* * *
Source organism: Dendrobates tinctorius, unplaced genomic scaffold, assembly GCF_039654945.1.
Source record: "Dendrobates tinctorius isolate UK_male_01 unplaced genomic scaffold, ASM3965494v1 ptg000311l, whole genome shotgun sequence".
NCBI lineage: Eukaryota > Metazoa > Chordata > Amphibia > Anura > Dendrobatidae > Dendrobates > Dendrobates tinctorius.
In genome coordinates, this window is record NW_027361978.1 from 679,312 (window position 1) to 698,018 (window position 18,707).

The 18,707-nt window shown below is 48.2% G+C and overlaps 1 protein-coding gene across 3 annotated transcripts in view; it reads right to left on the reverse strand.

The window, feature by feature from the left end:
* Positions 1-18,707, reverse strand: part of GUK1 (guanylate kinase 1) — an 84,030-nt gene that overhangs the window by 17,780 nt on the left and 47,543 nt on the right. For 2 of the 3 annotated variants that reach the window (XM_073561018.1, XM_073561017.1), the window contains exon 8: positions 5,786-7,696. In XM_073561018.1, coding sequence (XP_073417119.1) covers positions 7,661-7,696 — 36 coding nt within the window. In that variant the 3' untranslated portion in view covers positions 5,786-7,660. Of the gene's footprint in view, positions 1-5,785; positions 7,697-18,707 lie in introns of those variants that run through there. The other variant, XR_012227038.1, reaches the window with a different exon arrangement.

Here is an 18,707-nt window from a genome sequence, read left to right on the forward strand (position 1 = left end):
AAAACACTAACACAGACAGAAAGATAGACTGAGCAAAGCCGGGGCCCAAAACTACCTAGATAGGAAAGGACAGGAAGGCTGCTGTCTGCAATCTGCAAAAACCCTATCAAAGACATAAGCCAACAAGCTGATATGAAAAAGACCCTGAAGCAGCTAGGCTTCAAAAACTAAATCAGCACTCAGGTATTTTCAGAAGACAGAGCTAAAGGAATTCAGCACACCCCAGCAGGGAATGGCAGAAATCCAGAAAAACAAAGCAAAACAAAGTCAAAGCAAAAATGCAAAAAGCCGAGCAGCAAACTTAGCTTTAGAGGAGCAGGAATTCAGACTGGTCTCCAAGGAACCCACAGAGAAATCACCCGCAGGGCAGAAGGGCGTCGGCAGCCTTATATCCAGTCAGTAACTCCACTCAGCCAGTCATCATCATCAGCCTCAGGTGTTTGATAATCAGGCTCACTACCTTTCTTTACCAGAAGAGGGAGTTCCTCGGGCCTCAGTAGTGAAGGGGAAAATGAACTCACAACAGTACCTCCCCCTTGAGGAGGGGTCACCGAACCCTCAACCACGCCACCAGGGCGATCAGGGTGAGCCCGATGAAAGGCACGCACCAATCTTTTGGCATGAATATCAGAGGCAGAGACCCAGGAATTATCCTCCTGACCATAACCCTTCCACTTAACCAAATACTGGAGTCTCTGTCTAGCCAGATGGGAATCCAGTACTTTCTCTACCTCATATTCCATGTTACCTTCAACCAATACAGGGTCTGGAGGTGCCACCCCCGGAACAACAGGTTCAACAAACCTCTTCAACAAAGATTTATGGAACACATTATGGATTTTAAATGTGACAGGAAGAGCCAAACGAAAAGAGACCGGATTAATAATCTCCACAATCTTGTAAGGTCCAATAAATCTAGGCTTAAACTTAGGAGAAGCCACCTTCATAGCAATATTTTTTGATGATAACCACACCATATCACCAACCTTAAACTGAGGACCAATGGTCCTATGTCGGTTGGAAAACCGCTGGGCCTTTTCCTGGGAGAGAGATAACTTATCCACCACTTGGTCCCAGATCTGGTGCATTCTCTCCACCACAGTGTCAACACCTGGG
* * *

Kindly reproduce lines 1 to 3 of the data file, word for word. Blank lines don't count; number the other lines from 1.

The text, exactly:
Source organism: Dendrobates tinctorius, unplaced genomic scaffold, assembly GCF_039654945.1.
Source record: "Dendrobates tinctorius isolate UK_male_01 unplaced genomic scaffold, ASM3965494v1 ptg000311l, whole genome shotgun sequence".
NCBI lineage: Eukaryota > Metazoa > Chordata > Amphibia > Anura > Dendrobatidae > Dendrobates > Dendrobates tinctorius.